“When it comes to certain batteries and ultracapacitors and other energy-storage devices, we buy them from our partners and integrate them directly into the products,” Ambrosio noted. “Those partnerships move very quickly and effectively.
“But on top of that, with our partners, the manufacturing process can go quickly to volume,” he added. “We can drive to production at reasonable prices because of those partnerships. We’re on the shoulders of giants.”
With multiple partners at the ready, where UTS-steered manufacturing actually occurs depends largely on the product at hand. The Stony Brook-based company has worked with vendors all over the world, but ultimately tries to keep as much of the work in New York State as possible.
“We tend to do most of the electrical stuff close by,” Ambrosio noted. “But for some of the mechanical stuff, we go offshore.”
With two U.S. patents in hand – one for unique packaging of energy-storage systems, another for a proprietary coupling that links electric motors – and three active NYSERDA grants, Ambrosio et al have made real gains off the playing field, also.
But no single achievement may prove as influential as the deal UES struck in November with the United Parcel Service, which announced it was working with the Smithtown startup to develop technologies that will convert United Parcel delivery trucks from diesel to electric power.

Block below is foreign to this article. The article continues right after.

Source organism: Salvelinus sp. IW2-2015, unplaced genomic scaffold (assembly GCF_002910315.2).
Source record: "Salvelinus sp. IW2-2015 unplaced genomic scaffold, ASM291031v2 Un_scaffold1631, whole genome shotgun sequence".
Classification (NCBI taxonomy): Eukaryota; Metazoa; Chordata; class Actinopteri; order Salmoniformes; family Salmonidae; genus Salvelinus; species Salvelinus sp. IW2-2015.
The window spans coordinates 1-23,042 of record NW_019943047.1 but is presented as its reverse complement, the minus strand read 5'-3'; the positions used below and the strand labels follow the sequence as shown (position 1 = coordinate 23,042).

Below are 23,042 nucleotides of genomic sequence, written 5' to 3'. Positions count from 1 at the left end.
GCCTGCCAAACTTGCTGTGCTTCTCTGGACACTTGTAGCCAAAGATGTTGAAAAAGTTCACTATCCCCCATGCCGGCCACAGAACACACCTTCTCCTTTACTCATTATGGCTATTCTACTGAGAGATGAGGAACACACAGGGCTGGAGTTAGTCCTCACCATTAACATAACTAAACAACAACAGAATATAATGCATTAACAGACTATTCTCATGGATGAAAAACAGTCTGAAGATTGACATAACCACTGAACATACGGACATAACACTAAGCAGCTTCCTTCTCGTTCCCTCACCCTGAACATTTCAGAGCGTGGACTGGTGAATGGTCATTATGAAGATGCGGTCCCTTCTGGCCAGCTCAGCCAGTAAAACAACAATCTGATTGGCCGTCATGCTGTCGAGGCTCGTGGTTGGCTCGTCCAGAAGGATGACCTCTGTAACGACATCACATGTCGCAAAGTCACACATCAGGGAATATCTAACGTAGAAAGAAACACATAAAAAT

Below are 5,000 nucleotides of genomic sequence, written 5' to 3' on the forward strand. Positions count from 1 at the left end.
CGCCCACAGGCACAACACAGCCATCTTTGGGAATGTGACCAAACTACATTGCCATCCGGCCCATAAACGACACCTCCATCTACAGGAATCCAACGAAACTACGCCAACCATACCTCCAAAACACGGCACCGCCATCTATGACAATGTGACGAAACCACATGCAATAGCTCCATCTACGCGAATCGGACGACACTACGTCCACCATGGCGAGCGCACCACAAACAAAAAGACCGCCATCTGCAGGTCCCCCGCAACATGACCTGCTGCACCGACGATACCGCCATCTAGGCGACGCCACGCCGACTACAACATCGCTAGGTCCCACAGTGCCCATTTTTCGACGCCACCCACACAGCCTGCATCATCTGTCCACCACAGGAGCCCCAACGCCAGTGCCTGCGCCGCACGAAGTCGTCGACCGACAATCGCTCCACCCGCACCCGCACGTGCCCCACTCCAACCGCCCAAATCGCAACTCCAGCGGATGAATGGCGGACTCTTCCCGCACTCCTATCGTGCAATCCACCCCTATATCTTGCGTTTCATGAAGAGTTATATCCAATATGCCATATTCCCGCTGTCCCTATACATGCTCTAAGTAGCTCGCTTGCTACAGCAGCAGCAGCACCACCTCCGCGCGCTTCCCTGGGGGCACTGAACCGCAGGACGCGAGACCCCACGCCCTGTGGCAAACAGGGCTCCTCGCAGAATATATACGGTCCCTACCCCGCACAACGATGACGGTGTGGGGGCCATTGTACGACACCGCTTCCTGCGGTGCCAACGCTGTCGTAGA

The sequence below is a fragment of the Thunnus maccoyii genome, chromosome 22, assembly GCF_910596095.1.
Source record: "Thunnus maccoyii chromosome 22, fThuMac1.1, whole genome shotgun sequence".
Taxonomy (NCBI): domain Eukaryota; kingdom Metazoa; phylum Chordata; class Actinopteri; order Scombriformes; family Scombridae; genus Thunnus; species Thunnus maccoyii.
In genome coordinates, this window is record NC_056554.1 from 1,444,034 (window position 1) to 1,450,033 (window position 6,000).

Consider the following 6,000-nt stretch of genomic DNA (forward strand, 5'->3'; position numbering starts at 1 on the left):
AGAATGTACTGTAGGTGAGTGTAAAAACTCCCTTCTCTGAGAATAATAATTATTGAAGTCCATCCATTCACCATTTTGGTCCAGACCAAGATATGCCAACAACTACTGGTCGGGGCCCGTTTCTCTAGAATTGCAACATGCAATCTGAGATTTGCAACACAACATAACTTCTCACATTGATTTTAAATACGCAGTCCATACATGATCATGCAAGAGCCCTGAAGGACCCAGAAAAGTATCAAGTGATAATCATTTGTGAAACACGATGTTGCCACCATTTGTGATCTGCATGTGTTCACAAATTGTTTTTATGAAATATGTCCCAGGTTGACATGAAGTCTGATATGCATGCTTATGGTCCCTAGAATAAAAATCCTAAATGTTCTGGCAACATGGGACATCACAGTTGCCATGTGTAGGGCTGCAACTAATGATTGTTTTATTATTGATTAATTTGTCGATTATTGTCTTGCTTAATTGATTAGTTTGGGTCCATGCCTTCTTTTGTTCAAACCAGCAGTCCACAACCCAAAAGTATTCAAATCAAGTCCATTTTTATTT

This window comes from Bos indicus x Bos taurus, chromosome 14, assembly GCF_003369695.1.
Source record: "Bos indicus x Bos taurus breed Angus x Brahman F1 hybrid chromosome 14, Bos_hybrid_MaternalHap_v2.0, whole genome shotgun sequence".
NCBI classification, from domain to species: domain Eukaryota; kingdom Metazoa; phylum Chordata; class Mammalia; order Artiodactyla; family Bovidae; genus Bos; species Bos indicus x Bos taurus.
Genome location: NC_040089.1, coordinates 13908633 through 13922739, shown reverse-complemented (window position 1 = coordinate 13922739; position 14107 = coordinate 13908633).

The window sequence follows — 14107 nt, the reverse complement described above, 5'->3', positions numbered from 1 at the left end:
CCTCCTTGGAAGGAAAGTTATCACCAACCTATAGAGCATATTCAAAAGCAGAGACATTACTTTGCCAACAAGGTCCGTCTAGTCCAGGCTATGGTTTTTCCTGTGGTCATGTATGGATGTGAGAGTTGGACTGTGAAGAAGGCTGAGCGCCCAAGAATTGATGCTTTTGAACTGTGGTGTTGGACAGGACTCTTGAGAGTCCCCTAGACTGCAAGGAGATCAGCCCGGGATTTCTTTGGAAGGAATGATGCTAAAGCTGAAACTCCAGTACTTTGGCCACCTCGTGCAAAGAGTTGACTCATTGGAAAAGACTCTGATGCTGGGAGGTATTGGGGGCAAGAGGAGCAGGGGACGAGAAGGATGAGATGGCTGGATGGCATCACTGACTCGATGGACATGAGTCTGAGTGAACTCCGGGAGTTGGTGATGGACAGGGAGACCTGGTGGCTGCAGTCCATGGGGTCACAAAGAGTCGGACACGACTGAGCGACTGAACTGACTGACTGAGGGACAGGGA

Ultimately, United Parcel plans to retrofit a fleet of 1,500 trucks – and while UES is only working on “a handful of vehicles” to start, according to Ambrosio, the company intends to fulfill that entire order.
“We’re going to put our demonstration fleet in New York City,” he said. “And then we’re going for the whole thing.”
What Brown can do for UTS and UES is almost incalculable. But Ambrosio does have a few numbers in mind – he and his partners were scheduled to meet with and pitch potential investors this week as part of a $3 million Series A round set for UES.
Ambrosio – whose professional experience includes ground-up design of electric and hybrid-electric propulsion systems, the development of new energy-storage systems, the production of printed circuit boards and the creation of new industrial-engineering quality controls – tipped his cap to the AERTC and Stony Brook University for the role they’ve played in bringing UTS this far, and helping UES get off the ground.
“(Vice President of Economic Development) Yacov Shamash and (Director of Economic Development) Ann-Marie Scheidt and (AERTC Director) David Hamilton have all been real positives for us,” Ambrosio said. “They’ve been super-helpful at every level in terms of creating partnerships and proposals.
“The partnership with the university and the [AERTC] has been stellar for us.”
Unique Technical Services LLC
What’s It? Power-conversion engineering that can “pretty much electrify anything” (plus electric- and hybrid-vehicle retrofitting through sister company Unique Electric Solutions)
Brought to You By: Electrical engineering guru Joseph Ambrosio and some of the biggest engineering brains in Stony Brook University’s orbit
Status: Positive charge